Regardless of which Special Operations Forces branch a Soldier is training to join, Psychological Operations, Civil Affairs or Special Forces, they are required to achieve proficiency in one of 14 languages and spend approximately 23 weeks training to meet language requirements.
Some of the Soldiers are assigned languages they have never even heard.
“I was so nervous to start without knowing anything about the culture,” explained a John F. Kennedy Special Warfare Center and School student and future Psychological Operations Soldier.
Language, Regional Expertise, and Culture training, overseen by Special Warfare Education Group (Airborne), SWCS, trains approximately 1,300 Soldiers in language skills each year.
Soldiers are assigned a language and paired with instructors and classmates based on learning style.
“The primary objective is the Soldiers speaking and being able to communicate with the people in the target region, so, the classrooms are very small … six hours every day students work in pairs and small groups, and the teacher is the facilitator, providing constant feedback on their performance,” explained Inna Ruble, director, SWEG(A), Basic Operations Language Training.
SWEG (A) language program is constantly changing.
“(Language choice) constantly shifts based on operational needs. It’s completely driven by what the units need,” explained Maj. James S. Vchulek, LREC Director, SWEG (A), SWCS.
Fort Bragg’s SWCS SWEG (A) Language Program was awarded the United States Special Operations Institutional Language Program of the Year Award, July 25. This is the third consecutive year they have received this honor.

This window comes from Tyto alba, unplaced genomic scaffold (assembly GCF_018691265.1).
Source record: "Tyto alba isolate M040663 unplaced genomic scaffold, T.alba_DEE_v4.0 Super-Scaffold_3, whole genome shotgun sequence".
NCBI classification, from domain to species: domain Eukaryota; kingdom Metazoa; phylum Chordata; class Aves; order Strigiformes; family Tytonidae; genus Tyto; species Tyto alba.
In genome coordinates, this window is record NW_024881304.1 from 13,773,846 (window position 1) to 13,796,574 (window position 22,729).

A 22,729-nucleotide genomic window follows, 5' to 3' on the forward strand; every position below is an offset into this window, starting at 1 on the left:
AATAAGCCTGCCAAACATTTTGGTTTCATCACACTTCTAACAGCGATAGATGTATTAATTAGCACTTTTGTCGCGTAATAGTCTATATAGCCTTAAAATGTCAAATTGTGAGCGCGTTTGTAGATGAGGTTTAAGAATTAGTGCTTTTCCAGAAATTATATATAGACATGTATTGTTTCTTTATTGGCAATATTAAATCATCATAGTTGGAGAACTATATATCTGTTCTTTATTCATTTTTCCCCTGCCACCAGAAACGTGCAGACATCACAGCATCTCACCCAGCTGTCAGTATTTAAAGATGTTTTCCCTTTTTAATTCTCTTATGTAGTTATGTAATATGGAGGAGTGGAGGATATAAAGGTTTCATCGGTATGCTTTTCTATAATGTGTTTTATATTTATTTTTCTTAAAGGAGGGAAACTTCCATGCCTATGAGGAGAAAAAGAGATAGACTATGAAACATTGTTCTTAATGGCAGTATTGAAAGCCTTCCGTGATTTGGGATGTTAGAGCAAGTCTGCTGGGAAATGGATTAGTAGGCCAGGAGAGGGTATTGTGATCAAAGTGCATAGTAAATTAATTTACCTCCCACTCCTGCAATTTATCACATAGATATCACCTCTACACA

The program has seen an increase in student performance over the last year. Ten percent of students achieved an Interagency Language Roundtable score, the standard grading scale for language proficiency on a federal level, of 1+/1+ and a 17 percent increase of graduating students with an ILR of 2/2 or higher.
Despite the increase in student performance, this year Vchuleck attributes their win to three key future initiative programs: an immersion program, a braided curriculum and a cadre language school.
During the immersion pilot program, student Soldiers attend language classes at foreign universities and spend time on cultural excursions.
“They are staying with Families, eating meals with Families; it is complete immersion,” explained Vchulek.
The plan to create a braided curriculum involves interweaving culture, regional analysis and the basic language course, and the cadre language school will offer SWCS cadre the opportunity to brush up on their language skills.
“What we want is SWCS cadre to come to SWCS and go back out to the operational force better” said Vchulek.
In addition to improving performance and implementing new initiatives, SWEG (A)’s LREC is in the process of building a new school house, which is expected to be completed in the spring.
It will be a facility that reflects the academic nature of the course with better resources. The students will be co-located with all the resource SWCS offers instead of being spread out, said Vchulek.